I have spots blooming all over my face and it means that, once again, I must put away my Tom Ford Cherry Lush because it matches both the deep red of my acne, and, alas, the deep metaphorical red of shame because I AM TOO OLD FOR THIS! Old ladies should be free of those pesky little spots of yore. And the worst, deeply tragic thing is that last week’s Aveda tribute to Dave Stewart, the Hair Cut of Fashionable Asymmetry, is a jawline-revealing crop. So, suddenly, my previously clear and spot-free jaw has been cruelly exposed to the world and it has responded by angrily camoflaging itself in weeping pustules. Hormones, I thank you, no, really I do, because you help me to Keep It Real. Without flashes of angry teenage-esque skin, I would be a botox-loving, vain and extravagant cosmetic-obsessed bore. And PHEW we don’t want that.
One nice thing about having children, I have latterly come to notice, is that they do not ever seem to see your hideous disfigurements. They always think you look like mothers are supposed to look. And ever since Noah had his grommets inserted and had his hearing restored, I have had the New Happy Noah Who Talks In Full Sentences giving me a daily little bit of Calculated Flattery in order to win me over and make like him more than the others. It totally works. He tells me every day, no matter what I am wearing, that he “likes my dress”. So, I could be in my ripped-at-the-inner-thigh-skinny-jeans-perhaps-they-were-a-bit-too-tight-after-all jeans and a stripy shirt with yogurt wiped all over it and he will creep up to me to tell me he likes my dress. And I always feel terribly pleased, even though he is four, wears pyjamas all day by choice, smells very much like ammonia, and has this odd compulsion to follow me into the toilet to tell me a lengthy story about princesses whose pants are shaped like the letter ‘o’. I have NO IDEA what he is on about, but he wins the Best Child competition and I would save him first in a fire. Because he gets me, sartorially, and that is GOLD, Dear Reader, GOLD.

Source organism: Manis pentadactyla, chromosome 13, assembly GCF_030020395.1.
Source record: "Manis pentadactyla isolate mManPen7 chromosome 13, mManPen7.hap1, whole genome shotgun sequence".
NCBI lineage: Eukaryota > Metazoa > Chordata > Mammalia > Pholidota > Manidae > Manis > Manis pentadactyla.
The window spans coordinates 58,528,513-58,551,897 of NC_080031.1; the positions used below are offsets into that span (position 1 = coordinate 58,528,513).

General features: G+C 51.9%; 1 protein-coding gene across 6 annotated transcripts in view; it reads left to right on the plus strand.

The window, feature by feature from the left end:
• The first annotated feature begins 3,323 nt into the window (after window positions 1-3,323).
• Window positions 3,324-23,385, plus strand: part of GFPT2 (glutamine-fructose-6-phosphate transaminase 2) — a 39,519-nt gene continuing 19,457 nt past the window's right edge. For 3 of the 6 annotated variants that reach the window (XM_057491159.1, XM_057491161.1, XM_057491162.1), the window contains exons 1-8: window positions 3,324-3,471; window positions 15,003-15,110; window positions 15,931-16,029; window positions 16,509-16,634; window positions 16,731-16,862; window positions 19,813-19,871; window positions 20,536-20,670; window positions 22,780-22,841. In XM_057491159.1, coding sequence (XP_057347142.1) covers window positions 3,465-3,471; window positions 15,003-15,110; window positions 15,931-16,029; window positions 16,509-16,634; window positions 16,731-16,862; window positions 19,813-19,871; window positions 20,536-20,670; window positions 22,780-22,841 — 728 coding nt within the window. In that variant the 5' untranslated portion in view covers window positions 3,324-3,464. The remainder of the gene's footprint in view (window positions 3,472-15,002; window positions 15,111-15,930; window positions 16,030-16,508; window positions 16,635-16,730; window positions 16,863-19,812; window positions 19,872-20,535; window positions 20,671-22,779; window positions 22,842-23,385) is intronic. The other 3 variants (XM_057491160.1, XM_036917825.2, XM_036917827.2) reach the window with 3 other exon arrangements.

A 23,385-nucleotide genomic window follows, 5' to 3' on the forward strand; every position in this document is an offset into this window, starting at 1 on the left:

But anyway. It is the school holidays, and it is day two. We have been to the zoo, and I drove the seven minutes up the Marylebone Road and I sweated and felt giddy and a bit nauseous because driving in London scares me to my very core. We go all that way, and I expend all that nervous exhaustion, and the buggers only ever want to see the giraffes for about three minutes, and then they run to the bouncy castle which costs £1 for five minutes and they get all sulky when I tell them that the bouncy castle is not what we are at the zoo for.
Me: Let’s go see some more animals!
Them: No. We want to go on the bouncy castle.
Me: Well, you can’t, you small but effective gang of INGRATES.
Them: (Scowling) OK. Can we have ice cream instead?
Them: Ok. The elephants, then.
Me: There are no elephants at this zoo.
Casper: The dinosaurs then.
And so we end up at the gorilla enclosure, and the gorilla mother has had a little baby, and she is swinging him roughly but kind of tenderly and nursing him and I get misty- eyed and love them both and think that me and the gorilla mummy are JUST THE SAME, because we love our babies the same and her baby has little baby feet and so does mine, and my boobs look a little bit droopy and old like hers, and we have a moment, then I see the children are engrossed in watching a dying fly trapped in the glass. What, I ask you, is the POINT?
Ingrates with very short attention spans. Four of them. All day long, for practically the whole of April. Which brings me to Istanbul. We are going to a wedding and spending four days there in September. It will be excellent, and even excellent-er will be when we figure out who is going to look after the children while we are away. I am hoping the answer will become clear to me, like a sign from God, a stigmata, a piece of toast with the name and mobile number of a reliable babysitter burnt into it in a mysterious and miraculous way. I really hope I don’t have to wait too long.